Proposals to widen HMRC’s information gathering powers ‘flawed’
21 Dec 2020
Plans to increase HMRC’s civil information powers have been sharply criticised as ‘flawed’ in a House of Lords report, which also calls for tougher action on a ‘hardcore’ of tax avoidance promotors
21 Dec 2020
The House of Lords economic affairs finance bill sub-committee has published its report on the government’s draft Finance Bill 2021.
This considered measures the government had said it would enact in the Finance Bill but has subsequently said will be delayed until 2022, pending further consultation.
In general, the report found ‘a pattern of new HMRC powers being disproportionate, poorly targeted and without sufficient safeguards’.
It also cautioned that in some cases, ‘expansive new powers are being granted to deal with problems that appear to be marginal and only affecting a small minority, increasing compliance costs for everyone’.
On the issue of tackling promoters of tax avoidance (including the related calls for evidence on raising standards in the tax advice market and disguised remuneration schemes), the committee said that the government should redouble its efforts to tackle known promotors and consider pursuing criminal actions.
The report stated: ‘We question whether HMRC has struck the right balance between focusing on individuals who used these schemes and the promoters of such schemes. HMRC must prioritise taking effective action against promoters.’
The committee also called for more to be done to address the proliferation of new schemes, pointing out that the involvement of some individuals in these schemes is at the instigation of their employer, and solely for their employer’s benefit.
The report said: ‘The government should prioritise action against such employers, to stop the growth in lower paid workers at risk of being targeted by scheme promoters. HMRC also needs to learn from the loan charge experience and do more to protect individual taxpayers, particularly those on lower incomes, from being unwittingly caught up in such schemes.’
Civil information powers
The committee inquiry considered proposals for a new power for HMRC to issue a financial institution notice (FIN) requiring financial institutions to provide information about a specific taxpayer to HMRC when requested, but without the current safeguard of having to first seek the agreement of the taxpayer or the approval of the tax tribunal.
The report stated: ‘The case for this removal of safeguards for taxpayers and financial institutions has not been made.
‘It is wrong in principle and not justified by the small proportion of international information requests which require tribunal approval to obtain the information.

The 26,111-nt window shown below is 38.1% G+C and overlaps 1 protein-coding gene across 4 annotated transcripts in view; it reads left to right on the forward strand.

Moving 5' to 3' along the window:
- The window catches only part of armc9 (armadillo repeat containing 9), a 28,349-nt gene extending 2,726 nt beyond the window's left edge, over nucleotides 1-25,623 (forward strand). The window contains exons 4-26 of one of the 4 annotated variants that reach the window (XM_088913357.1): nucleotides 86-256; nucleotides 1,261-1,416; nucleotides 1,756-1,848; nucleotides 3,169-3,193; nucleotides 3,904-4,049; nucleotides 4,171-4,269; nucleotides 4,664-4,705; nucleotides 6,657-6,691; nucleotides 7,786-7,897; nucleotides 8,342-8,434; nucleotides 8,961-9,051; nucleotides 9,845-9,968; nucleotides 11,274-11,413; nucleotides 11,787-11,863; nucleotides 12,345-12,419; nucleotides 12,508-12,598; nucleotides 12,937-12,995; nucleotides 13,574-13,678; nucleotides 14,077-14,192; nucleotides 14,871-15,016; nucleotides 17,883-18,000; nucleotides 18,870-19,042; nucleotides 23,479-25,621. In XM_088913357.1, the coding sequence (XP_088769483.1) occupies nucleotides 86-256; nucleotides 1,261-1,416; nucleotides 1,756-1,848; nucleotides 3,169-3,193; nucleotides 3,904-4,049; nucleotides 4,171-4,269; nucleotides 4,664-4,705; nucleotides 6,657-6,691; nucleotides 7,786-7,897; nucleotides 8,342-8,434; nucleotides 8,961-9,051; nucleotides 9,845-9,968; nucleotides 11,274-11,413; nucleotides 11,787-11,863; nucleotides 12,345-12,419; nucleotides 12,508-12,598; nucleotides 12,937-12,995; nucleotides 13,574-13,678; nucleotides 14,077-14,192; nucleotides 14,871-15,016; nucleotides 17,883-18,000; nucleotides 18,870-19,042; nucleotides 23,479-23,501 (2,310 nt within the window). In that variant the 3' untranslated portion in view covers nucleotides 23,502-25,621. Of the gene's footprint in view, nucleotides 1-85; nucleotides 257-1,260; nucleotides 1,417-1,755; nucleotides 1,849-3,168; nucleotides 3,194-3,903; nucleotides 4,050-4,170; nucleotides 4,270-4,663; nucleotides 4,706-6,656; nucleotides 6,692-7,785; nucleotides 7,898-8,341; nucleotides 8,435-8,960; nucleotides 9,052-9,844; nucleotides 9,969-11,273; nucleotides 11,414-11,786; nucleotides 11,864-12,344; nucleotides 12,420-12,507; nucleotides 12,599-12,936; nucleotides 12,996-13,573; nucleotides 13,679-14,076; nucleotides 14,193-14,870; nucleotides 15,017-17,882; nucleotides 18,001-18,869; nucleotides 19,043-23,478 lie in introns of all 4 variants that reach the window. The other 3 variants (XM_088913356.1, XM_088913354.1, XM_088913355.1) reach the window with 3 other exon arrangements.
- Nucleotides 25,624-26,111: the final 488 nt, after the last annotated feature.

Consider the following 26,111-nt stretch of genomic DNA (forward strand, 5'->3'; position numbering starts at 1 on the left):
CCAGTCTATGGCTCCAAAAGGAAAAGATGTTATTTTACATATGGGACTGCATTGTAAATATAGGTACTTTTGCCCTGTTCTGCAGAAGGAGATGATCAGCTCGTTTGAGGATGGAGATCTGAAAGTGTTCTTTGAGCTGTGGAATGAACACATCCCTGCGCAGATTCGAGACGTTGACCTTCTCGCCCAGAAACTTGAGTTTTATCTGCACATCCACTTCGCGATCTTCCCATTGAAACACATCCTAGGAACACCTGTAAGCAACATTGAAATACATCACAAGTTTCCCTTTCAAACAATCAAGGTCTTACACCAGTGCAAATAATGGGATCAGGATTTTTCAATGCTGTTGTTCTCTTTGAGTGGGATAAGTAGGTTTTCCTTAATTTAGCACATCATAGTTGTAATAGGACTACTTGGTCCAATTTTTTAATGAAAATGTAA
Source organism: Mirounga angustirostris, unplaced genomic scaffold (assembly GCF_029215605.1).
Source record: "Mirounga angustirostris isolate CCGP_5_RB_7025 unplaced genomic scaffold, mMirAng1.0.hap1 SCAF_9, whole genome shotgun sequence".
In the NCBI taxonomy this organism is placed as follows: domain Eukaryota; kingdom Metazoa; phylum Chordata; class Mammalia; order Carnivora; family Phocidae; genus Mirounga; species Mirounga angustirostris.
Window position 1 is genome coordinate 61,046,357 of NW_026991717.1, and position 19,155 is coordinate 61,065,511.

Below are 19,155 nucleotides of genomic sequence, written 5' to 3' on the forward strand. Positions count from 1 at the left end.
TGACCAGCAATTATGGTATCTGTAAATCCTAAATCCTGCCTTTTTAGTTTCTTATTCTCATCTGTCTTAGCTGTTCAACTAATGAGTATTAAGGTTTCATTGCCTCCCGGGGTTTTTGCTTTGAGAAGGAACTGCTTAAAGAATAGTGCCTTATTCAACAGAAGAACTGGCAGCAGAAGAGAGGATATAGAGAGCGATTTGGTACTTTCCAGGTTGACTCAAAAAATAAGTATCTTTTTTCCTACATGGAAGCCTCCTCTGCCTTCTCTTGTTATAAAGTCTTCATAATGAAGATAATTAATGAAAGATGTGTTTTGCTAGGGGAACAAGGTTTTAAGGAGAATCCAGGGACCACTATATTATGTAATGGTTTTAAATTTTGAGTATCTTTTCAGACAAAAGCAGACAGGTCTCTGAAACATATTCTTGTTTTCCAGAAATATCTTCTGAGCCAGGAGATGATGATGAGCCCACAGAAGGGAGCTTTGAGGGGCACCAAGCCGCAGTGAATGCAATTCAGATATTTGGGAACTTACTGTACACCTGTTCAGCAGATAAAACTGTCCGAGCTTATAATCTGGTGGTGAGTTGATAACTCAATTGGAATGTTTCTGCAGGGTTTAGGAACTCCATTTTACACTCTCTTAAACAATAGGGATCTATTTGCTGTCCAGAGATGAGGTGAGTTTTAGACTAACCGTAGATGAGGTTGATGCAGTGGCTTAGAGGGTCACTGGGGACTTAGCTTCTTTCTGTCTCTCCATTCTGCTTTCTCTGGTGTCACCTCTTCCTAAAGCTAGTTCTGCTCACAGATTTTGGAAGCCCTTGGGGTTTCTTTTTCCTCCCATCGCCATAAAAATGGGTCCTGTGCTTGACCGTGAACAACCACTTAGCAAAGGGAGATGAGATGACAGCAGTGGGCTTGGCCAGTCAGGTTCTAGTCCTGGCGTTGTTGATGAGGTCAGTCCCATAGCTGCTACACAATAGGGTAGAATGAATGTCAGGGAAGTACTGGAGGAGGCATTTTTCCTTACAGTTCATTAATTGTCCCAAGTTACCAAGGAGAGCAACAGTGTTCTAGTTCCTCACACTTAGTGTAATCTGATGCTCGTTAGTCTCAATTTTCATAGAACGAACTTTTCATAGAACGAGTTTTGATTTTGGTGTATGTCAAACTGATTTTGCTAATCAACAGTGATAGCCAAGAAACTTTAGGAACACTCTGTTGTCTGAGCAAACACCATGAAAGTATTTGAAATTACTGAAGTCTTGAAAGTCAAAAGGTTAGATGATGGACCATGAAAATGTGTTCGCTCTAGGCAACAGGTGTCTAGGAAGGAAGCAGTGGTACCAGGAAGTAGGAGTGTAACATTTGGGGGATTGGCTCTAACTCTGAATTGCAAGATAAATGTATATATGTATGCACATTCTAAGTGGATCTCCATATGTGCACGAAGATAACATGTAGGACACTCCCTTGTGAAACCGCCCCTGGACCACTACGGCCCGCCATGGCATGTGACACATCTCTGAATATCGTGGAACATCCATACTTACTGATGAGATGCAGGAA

‘The overwhelming majority of cases which go to the tax tribunal are domestic. It is disproportionate to deny UK taxpayers the tribunal safeguard for the sake of speeding up a small minority of cases involving international requests.’
The committee concluded that the civil information powers proposals are ‘poorly targeted, disproportionate in their effect on UK taxpayers and lacking necessary safeguards and rights of appeal’.
It said: ‘We believe the government’s reasoning behind these proposals is flawed and not supported by evidence. We call for the tribunal approval requirement to remain and for HMRC to undertake a full review of the information request process to find alternative ways in which it could be streamlined.’
Two other measures also came in for criticism. The first was a new requirement on large businesses to notify HMRC of an uncertain tax treatment, which has now been delayed until 2022.
The committee said: ‘We welcome this move: it was clear from our evidence that the plans were poorly thought out and difficult to understand and apply in practice.
‘We are concerned that the government only appears to have recognised that there were significant problems with the measure after committing to legislate in 2021.
The report noted that it seemed ‘unnecessary and counter-productive’ to require all businesses to notify uncertain treatment, regardless of their risk status, and also questioned the added costs this would involve.
Finally, the committee had concerns about plans for new tax checks for licence renewal applications, for taxi drivers and scrap metal dealers, pointing out the measure introduces a new concept of ‘conditionality’ into the tax system, essentially making a licence which a trader needs to run their business legally conditional on compliance with their tax obligations.
The report warned of the risk of a potential ‘mission creep’, and said that before 400,000 businesses are required to undergo a tax check the government should publish an analysis of compliance in the sectors affected, to demonstrate that the problem of hidden economy activity is such that the tax check proposed is a proportionate response.
The committee’s conclusions include a number that apply to all of the proposals. It said the government needs to take more care to abide by basic policy principles when proposing new or extended powers for HMRC, and that HMRC is still not making full and effective use of the existing powers it already has, and should look to how these might be better used before considering new legislation.
The committee criticised the government for failing to adhere to good practice for consultation when initiating new policy proposals, some of which it said lacked a strong or transparent evidence base.
Finally, it took issue with an apparent increasing trend for HMRC to outsource its compliance responsibilities—for example, in requiring licensing authorities to undertake tax checks—and said that in future the government must explain why this cannot be done by HMRC.